Throughout that last 25 years I avoided to choose between my more theoretical interests on the one hand and some more practical responsibilities on the other. Over the years I served as a scientific advisor to various governments, supranational institutions and some leading companies. This was a privilege and a drawback at the same time. It allowed me to have an, always very limited, but within these constraints rather direct influence on some fascinating issues, like helping to unwinding the conventional arms race in Europe or helping the Mandela government to succeed in avoiding a civil war and consolidating the change. On the other hand, it seduced me to care in my writings much more about real impact than about “impact point”-oriented publishing, as any ordinary scientist should do, today.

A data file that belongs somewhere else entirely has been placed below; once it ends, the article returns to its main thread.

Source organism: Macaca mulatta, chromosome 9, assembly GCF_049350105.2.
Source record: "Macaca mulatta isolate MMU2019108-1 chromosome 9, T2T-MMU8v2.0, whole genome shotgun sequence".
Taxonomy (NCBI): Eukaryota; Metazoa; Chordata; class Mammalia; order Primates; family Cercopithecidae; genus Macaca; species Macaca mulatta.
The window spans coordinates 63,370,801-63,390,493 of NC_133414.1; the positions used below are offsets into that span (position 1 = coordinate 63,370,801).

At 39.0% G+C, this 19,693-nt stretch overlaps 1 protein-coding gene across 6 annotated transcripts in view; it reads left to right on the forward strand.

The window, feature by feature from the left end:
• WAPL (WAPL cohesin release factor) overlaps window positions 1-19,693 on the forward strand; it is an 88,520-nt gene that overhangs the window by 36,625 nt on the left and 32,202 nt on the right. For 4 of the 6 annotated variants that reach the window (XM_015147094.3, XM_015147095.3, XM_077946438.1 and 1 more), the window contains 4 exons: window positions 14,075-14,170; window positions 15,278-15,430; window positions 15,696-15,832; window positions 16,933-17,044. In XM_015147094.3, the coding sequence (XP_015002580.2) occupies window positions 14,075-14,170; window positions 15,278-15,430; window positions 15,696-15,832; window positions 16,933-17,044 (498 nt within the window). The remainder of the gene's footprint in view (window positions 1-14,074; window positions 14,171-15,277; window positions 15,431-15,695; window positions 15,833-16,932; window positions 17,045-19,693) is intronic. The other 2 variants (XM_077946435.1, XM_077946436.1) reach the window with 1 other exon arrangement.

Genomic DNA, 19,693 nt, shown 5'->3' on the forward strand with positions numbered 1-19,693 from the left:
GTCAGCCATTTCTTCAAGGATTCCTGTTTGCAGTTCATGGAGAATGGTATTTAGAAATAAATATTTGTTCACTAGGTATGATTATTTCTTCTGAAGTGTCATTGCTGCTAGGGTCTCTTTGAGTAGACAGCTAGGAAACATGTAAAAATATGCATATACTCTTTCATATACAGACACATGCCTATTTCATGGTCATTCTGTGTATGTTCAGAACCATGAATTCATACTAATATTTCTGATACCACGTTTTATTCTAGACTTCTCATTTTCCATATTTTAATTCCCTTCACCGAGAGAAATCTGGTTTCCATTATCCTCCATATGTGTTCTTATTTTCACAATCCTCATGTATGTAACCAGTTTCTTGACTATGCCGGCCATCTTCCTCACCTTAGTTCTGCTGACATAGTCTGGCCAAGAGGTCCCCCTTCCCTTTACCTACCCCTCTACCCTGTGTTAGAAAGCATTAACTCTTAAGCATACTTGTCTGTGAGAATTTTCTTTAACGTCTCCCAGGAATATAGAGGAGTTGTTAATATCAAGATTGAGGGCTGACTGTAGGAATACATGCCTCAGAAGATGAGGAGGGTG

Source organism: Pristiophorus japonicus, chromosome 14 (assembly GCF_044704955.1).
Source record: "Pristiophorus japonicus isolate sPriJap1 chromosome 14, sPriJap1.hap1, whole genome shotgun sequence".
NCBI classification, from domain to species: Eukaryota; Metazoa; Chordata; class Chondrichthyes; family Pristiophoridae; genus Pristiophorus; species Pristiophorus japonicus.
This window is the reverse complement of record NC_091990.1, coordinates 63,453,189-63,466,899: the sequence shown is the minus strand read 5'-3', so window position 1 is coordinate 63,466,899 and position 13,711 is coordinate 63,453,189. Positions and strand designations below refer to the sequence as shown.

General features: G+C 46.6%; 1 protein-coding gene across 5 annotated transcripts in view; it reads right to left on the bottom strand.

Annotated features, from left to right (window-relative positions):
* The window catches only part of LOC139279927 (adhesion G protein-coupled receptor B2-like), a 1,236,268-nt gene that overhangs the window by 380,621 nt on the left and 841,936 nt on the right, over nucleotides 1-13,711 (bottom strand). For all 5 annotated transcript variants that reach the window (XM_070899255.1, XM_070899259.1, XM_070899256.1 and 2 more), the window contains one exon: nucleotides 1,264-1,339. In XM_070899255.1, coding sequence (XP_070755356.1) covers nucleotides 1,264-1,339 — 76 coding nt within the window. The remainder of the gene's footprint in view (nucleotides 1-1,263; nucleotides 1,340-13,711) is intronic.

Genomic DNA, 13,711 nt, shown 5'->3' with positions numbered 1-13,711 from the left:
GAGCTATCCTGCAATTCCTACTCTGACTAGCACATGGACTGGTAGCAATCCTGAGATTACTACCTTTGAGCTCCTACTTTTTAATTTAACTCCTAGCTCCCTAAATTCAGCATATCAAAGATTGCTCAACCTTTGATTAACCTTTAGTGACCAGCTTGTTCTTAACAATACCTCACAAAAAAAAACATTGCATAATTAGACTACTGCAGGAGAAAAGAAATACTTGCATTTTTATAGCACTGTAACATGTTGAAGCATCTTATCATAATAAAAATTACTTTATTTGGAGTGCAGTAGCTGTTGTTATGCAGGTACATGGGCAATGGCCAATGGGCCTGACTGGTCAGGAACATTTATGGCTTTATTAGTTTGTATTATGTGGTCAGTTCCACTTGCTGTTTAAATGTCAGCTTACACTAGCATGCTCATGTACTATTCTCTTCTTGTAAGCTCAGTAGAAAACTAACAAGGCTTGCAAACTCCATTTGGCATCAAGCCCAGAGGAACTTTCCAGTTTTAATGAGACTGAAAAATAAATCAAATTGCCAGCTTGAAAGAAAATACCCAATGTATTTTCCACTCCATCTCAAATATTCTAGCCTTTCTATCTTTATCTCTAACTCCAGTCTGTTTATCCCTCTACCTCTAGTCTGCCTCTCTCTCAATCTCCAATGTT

Having done quite a lot of work on the possibilities to support the human brain in dealing with complexity, I was asked by the government of the Federal Republic of Germany to develop a novel type of tools for supporting the highly complex, time-critical thinking processes in crisis management. Over the years this turned into a quite powerful methodology that has a visualization of complex reasoning processes at its core. By now this methodology has been applied in approximately 40 governments and roughly the same number of leading companies worldwide.